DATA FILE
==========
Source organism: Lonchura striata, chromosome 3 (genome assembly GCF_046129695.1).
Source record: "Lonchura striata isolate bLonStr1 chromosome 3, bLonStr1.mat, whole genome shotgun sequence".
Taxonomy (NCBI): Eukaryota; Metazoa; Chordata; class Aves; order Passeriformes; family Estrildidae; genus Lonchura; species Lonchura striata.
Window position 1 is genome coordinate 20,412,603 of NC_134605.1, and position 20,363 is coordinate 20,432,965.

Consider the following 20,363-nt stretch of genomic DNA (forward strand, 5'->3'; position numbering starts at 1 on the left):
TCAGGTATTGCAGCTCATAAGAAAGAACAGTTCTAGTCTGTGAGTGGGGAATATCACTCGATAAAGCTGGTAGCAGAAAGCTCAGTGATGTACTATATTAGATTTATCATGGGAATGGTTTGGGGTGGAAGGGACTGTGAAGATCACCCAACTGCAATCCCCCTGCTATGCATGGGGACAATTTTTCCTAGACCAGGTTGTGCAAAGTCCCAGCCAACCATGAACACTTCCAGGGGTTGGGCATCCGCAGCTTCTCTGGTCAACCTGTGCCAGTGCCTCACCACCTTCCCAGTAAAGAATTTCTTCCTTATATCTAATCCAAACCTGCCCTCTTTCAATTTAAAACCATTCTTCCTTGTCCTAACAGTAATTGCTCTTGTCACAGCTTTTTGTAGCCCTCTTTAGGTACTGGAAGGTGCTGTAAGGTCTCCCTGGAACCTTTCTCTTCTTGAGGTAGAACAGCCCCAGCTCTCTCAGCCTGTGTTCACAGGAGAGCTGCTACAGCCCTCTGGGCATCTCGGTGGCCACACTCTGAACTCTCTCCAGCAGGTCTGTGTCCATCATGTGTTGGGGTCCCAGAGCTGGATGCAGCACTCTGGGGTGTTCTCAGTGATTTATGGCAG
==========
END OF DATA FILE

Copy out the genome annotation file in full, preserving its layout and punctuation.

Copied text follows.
Source organism: Lonchura striata, chromosome 3 (genome assembly GCF_046129695.1).
Source record: "Lonchura striata isolate bLonStr1 chromosome 3, bLonStr1.mat, whole genome shotgun sequence".
Taxonomy (NCBI): Eukaryota; Metazoa; Chordata; class Aves; order Passeriformes; family Estrildidae; genus Lonchura; species Lonchura striata.
Window position 1 is genome coordinate 20,412,603 of NC_134605.1, and position 20,363 is coordinate 20,432,965.

Consider the following 20,363-nt stretch of genomic DNA (forward strand, 5'->3'; position numbering starts at 1 on the left):
TCAGGTATTGCAGCTCATAAGAAAGAACAGTTCTAGTCTGTGAGTGGGGAATATCACTCGATAAAGCTGGTAGCAGAAAGCTCAGTGATGTACTATATTAGATTTATCATGGGAATGGTTTGGGGTGGAAGGGACTGTGAAGATCACCCAACTGCAATCCCCCTGCTATGCATGGGGACAATTTTTCCTAGACCAGGTTGTGCAAAGTCCCAGCCAACCATGAACACTTCCAGGGGTTGGGCATCCGCAGCTTCTCTGGTCAACCTGTGCCAGTGCCTCACCACCTTCCCAGTAAAGAATTTCTTCCTTATATCTAATCCAAACCTGCCCTCTTTCAATTTAAAACCATTCTTCCTTGTCCTAACAGTAATTGCTCTTGTCACAGCTTTTTGTAGCCCTCTTTAGGTACTGGAAGGTGCTGTAAGGTCTCCCTGGAACCTTTCTCTTCTTGAGGTAGAACAGCCCCAGCTCTCTCAGCCTGTGTTCACAGGAGAGCTGCTACAGCCCTCTGGGCATCTCGGTGGCCACACTCTGAACTCTCTCCAGCAGGTCTGTGTCCATCATGTGTTGGGGTCCCAGAGCTGGATGCAGCACTCTGGGGTGTTCTCAGTGATTTATGGCAG